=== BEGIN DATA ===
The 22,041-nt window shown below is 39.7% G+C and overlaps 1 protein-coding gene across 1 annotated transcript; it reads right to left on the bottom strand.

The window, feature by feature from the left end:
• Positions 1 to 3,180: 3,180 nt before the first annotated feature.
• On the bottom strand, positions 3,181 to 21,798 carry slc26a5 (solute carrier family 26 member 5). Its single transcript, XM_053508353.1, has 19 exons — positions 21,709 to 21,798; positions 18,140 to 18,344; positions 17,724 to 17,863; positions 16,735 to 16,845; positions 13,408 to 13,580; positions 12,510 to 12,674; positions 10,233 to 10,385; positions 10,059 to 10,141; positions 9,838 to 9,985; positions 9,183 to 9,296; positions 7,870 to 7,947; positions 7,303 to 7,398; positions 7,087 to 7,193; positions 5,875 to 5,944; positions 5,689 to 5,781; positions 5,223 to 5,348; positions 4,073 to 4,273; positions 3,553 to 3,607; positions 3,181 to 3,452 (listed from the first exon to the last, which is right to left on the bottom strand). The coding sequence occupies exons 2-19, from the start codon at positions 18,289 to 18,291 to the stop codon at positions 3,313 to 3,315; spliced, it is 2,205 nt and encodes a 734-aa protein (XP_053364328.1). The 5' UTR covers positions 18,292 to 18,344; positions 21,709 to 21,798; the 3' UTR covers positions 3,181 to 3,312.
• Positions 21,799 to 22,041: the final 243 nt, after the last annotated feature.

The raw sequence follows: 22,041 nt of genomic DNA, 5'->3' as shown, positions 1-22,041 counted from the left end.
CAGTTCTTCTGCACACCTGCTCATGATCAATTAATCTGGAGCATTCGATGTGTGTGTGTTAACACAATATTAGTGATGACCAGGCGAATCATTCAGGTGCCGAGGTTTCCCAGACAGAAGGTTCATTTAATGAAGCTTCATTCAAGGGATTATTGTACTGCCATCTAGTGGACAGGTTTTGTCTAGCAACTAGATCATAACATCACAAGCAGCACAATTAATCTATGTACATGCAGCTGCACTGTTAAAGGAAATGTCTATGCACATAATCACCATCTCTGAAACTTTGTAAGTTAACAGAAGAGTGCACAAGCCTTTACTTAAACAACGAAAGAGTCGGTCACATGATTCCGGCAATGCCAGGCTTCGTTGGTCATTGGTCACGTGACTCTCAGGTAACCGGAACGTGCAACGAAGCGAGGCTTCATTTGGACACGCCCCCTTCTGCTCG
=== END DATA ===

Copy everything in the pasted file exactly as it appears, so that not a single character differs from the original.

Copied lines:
The 22,041-nt window shown below is 39.7% G+C and overlaps 1 protein-coding gene across 1 annotated transcript; it reads right to left on the bottom strand.

The window, feature by feature from the left end:
• Positions 1 to 3,180: 3,180 nt before the first annotated feature.
• On the bottom strand, positions 3,181 to 21,798 carry slc26a5 (solute carrier family 26 member 5). Its single transcript, XM_053508353.1, has 19 exons — positions 21,709 to 21,798; positions 18,140 to 18,344; positions 17,724 to 17,863; positions 16,735 to 16,845; positions 13,408 to 13,580; positions 12,510 to 12,674; positions 10,233 to 10,385; positions 10,059 to 10,141; positions 9,838 to 9,985; positions 9,183 to 9,296; positions 7,870 to 7,947; positions 7,303 to 7,398; positions 7,087 to 7,193; positions 5,875 to 5,944; positions 5,689 to 5,781; positions 5,223 to 5,348; positions 4,073 to 4,273; positions 3,553 to 3,607; positions 3,181 to 3,452 (listed from the first exon to the last, which is right to left on the bottom strand). The coding sequence occupies exons 2-19, from the start codon at positions 18,289 to 18,291 to the stop codon at positions 3,313 to 3,315; spliced, it is 2,205 nt and encodes a 734-aa protein (XP_053364328.1). The 5' UTR covers positions 18,292 to 18,344; positions 21,709 to 21,798; the 3' UTR covers positions 3,181 to 3,312.
• Positions 21,799 to 22,041: the final 243 nt, after the last annotated feature.

The raw sequence follows: 22,041 nt of genomic DNA, 5'->3' as shown, positions 1-22,041 counted from the left end.
CAGTTCTTCTGCACACCTGCTCATGATCAATTAATCTGGAGCATTCGATGTGTGTGTGTTAACACAATATTAGTGATGACCAGGCGAATCATTCAGGTGCCGAGGTTTCCCAGACAGAAGGTTCATTTAATGAAGCTTCATTCAAGGGATTATTGTACTGCCATCTAGTGGACAGGTTTTGTCTAGCAACTAGATCATAACATCACAAGCAGCACAATTAATCTATGTACATGCAGCTGCACTGTTAAAGGAAATGTCTATGCACATAATCACCATCTCTGAAACTTTGTAAGTTAACAGAAGAGTGCACAAGCCTTTACTTAAACAACGAAAGAGTCGGTCACATGATTCCGGCAATGCCAGGCTTCGTTGGTCATTGGTCACGTGACTCTCAGGTAACCGGAACGTGCAACGAAGCGAGGCTTCATTTGGACACGCCCCCTTCTGCTCG